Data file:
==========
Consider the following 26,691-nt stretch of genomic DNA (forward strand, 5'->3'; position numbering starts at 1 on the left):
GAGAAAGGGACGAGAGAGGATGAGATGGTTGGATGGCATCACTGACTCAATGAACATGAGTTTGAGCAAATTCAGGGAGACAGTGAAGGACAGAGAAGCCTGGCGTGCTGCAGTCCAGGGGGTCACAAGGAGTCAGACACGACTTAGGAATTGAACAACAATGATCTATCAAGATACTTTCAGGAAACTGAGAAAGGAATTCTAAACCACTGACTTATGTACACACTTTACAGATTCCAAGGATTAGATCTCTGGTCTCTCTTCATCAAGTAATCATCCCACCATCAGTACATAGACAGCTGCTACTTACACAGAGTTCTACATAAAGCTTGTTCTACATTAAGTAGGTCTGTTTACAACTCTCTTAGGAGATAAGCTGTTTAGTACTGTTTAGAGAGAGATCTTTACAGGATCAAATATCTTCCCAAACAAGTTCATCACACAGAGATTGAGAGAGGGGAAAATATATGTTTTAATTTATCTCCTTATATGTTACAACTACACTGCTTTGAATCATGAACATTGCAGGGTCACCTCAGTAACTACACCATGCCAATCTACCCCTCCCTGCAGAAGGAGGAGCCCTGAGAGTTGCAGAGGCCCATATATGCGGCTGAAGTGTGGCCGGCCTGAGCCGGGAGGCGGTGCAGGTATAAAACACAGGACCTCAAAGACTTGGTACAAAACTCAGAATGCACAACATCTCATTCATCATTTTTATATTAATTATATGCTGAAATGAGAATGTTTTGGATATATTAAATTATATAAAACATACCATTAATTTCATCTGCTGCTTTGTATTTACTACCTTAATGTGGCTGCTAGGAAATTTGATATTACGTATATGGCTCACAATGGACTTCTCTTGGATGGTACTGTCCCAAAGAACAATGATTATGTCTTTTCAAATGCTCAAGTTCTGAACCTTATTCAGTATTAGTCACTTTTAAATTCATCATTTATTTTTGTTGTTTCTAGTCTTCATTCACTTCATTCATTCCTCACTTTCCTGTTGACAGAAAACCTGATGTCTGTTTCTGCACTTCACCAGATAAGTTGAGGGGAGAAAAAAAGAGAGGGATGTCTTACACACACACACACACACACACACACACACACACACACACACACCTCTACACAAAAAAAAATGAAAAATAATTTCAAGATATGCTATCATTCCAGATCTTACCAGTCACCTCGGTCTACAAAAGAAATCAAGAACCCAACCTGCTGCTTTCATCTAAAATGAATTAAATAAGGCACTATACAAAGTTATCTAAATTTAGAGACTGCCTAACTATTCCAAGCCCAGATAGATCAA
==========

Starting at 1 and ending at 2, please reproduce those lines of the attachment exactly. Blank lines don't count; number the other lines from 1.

Consider the following 26,691-nt stretch of genomic DNA (forward strand, 5'->3'; position numbering starts at 1 on the left):
GAGAAAGGGACGAGAGAGGATGAGATGGTTGGATGGCATCACTGACTCAATGAACATGAGTTTGAGCAAATTCAGGGAGACAGTGAAGGACAGAGAAGCCTGGCGTGCTGCAGTCCAGGGGGTCACAAGGAGTCAGACACGACTTAGGAATTGAACAACAATGATCTATCAAGATACTTTCAGGAAACTGAGAAAGGAATTCTAAACCACTGACTTATGTACACACTTTACAGATTCCAAGGATTAGATCTCTGGTCTCTCTTCATCAAGTAATCATCCCACCATCAGTACATAGACAGCTGCTACTTACACAGAGTTCTACATAAAGCTTGTTCTACATTAAGTAGGTCTGTTTACAACTCTCTTAGGAGATAAGCTGTTTAGTACTGTTTAGAGAGAGATCTTTACAGGATCAAATATCTTCCCAAACAAGTTCATCACACAGAGATTGAGAGAGGGGAAAATATATGTTTTAATTTATCTCCTTATATGTTACAACTACACTGCTTTGAATCATGAACATTGCAGGGTCACCTCAGTAACTACACCATGCCAATCTACCCCTCCCTGCAGAAGGAGGAGCCCTGAGAGTTGCAGAGGCCCATATATGCGGCTGAAGTGTGGCCGGCCTGAGCCGGGAGGCGGTGCAGGTATAAAACACAGGACCTCAAAGACTTGGTACAAAACTCAGAATGCACAACATCTCATTCATCATTTTTATATTAATTATATGCTGAAATGAGAATGTTTTGGATATATTAAATTATATAAAACATACCATTAATTTCATCTGCTGCTTTGTATTTACTACCTTAATGTGGCTGCTAGGAAATTTGATATTACGTATATGGCTCACAATGGACTTCTCTTGGATGGTACTGTCCCAAAGAACAATGATTATGTCTTTTCAAATGCTCAAGTTCTGAACCTTATTCAGTATTAGTCACTTTTAAATTCATCATTTATTTTTGTTGTTTCTAGTCTTCATTCACTTCATTCATTCCTCACTTTCCTGTTGACAGAAAACCTGATGTCTGTTTCTGCACTTCACCAGATAAGTTGAGGGGAGAAAAAAAGAGAGGGATGTCTTACACACACACACACACACACACACACACACACACACACACACACCTCTACACAAAAAAAAATGAAAAATAATTTCAAGATATGCTATCATTCCAGATCTTACCAGTCACCTCGGTCTACAAAAGAAATCAAGAACCCAACCTGCTGCTTTCATCTAAAATGAATTAAATAAGGCACTATACAAAGTTATCTAAATTTAGAGACTGCCTAACTATTCCAAGCCCAGATAGATCAA